Capture beautiful and inspiring fall images with these fun and easy tips

In many parts of the United States, the fall is the best time of year for photography. Vibrant colors exploding in foliage make great enlargements, especially canvas prints.

Timing is everything. Every state is different, and viewing conditions can change from year to year. Consult this list from the for prime state-by-state fall foliage times, with links to the latest color info.

Timing is everything, part two. Look for bright sunny days, and opportunities for direct light striking leaves. Nature photographers often shoot in the first hour of the day or the last hour before sunset — known as the “golden hour” — but the bright mid-day sunshine can also be stunning.

Get wet is a good bet. While bright sunshine is a good time, a post-rain photo session can be a boost, too. The rain darkens tree trunks and branches, which can provide a startling contrast in the right light.

Don’t fear the meter. Because you are shooting into the bright sky — even if it’s shrouded in leaves – can fool your camera’s exposure meter. Try underexposing the picture; this will help intensify the colors. If you’re comfortable with the different metering modes on your camera, experiment with these as well. Sometimes center-weighted metering looks good, while other times multi-point metering may look better. Don’t forget: Most photo software lets you adjust exposure, so you can also do this at home.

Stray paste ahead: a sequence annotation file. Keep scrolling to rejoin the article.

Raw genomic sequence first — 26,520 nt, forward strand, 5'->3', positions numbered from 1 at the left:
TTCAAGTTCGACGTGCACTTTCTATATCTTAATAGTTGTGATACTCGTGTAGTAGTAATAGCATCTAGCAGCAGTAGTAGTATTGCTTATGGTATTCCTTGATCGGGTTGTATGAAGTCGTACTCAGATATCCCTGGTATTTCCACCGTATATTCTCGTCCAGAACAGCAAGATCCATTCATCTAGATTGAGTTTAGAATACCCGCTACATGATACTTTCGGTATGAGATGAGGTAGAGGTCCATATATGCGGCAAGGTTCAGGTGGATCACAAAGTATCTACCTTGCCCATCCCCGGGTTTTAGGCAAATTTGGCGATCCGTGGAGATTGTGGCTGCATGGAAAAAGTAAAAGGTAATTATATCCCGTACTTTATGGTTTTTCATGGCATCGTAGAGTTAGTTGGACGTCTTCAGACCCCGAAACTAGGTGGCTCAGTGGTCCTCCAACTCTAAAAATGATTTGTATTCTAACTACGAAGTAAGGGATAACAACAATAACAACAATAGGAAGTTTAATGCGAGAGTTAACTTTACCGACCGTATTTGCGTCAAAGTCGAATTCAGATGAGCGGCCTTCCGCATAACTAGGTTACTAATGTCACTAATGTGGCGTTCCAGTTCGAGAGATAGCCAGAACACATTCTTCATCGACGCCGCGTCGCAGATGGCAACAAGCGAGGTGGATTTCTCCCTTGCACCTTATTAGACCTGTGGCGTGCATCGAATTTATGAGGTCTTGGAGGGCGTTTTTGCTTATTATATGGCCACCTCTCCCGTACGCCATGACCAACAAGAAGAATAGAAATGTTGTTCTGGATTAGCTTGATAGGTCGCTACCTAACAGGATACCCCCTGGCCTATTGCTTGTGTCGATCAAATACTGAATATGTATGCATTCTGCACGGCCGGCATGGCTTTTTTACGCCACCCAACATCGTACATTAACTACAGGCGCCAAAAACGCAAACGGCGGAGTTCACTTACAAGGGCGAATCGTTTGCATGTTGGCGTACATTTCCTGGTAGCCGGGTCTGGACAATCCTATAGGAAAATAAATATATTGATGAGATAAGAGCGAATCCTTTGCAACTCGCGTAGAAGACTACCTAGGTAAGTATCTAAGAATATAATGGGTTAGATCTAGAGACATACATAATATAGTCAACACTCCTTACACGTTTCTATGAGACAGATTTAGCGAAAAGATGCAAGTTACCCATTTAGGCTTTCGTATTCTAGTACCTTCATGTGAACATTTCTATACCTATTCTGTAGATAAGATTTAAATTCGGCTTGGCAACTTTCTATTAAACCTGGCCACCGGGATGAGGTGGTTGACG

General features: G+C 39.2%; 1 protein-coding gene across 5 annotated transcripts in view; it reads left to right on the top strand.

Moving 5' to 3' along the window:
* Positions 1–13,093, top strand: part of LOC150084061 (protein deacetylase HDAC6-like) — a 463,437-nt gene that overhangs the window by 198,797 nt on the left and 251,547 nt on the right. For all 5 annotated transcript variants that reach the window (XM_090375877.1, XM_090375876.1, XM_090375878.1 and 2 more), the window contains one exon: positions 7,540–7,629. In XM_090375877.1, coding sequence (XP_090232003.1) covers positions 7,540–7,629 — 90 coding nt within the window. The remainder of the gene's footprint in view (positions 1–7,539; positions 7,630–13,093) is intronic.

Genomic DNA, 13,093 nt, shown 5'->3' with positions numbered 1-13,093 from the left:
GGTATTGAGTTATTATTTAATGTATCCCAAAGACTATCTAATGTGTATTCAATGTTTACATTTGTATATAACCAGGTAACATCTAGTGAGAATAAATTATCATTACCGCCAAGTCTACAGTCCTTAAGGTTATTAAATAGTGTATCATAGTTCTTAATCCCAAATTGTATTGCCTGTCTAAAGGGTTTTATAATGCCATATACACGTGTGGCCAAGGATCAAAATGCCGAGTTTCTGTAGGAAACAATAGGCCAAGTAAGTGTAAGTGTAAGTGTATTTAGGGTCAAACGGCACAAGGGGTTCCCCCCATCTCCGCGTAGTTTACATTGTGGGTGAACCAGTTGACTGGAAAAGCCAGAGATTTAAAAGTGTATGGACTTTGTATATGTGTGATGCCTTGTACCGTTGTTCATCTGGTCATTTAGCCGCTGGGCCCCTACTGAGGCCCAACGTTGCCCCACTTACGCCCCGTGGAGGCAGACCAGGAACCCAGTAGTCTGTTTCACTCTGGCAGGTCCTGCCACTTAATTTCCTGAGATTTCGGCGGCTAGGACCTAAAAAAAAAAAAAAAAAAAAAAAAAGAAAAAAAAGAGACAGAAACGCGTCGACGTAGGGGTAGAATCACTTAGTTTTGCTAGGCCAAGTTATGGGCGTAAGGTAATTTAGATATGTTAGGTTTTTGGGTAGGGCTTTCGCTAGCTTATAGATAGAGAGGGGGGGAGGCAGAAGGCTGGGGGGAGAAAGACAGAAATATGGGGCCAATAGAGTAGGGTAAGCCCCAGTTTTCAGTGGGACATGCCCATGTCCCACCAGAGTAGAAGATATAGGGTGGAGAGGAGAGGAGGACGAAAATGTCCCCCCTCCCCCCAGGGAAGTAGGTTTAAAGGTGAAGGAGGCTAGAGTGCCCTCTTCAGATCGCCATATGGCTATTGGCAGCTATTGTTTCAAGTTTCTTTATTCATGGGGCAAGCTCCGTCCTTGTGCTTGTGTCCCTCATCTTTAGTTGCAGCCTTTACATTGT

Filter frenzy. Filters can make fall colors pop. Try a color intensifier filter to enhance colors, while a UV filter can cut through hazy air to clarify images. If you are photographing fall colors across a lake or pond, a polarizing filter can remove unwanted reflections. If you are only familiar with filters on your camera phone app, you’ll be surprised what a effects a real filter can have on your photos.

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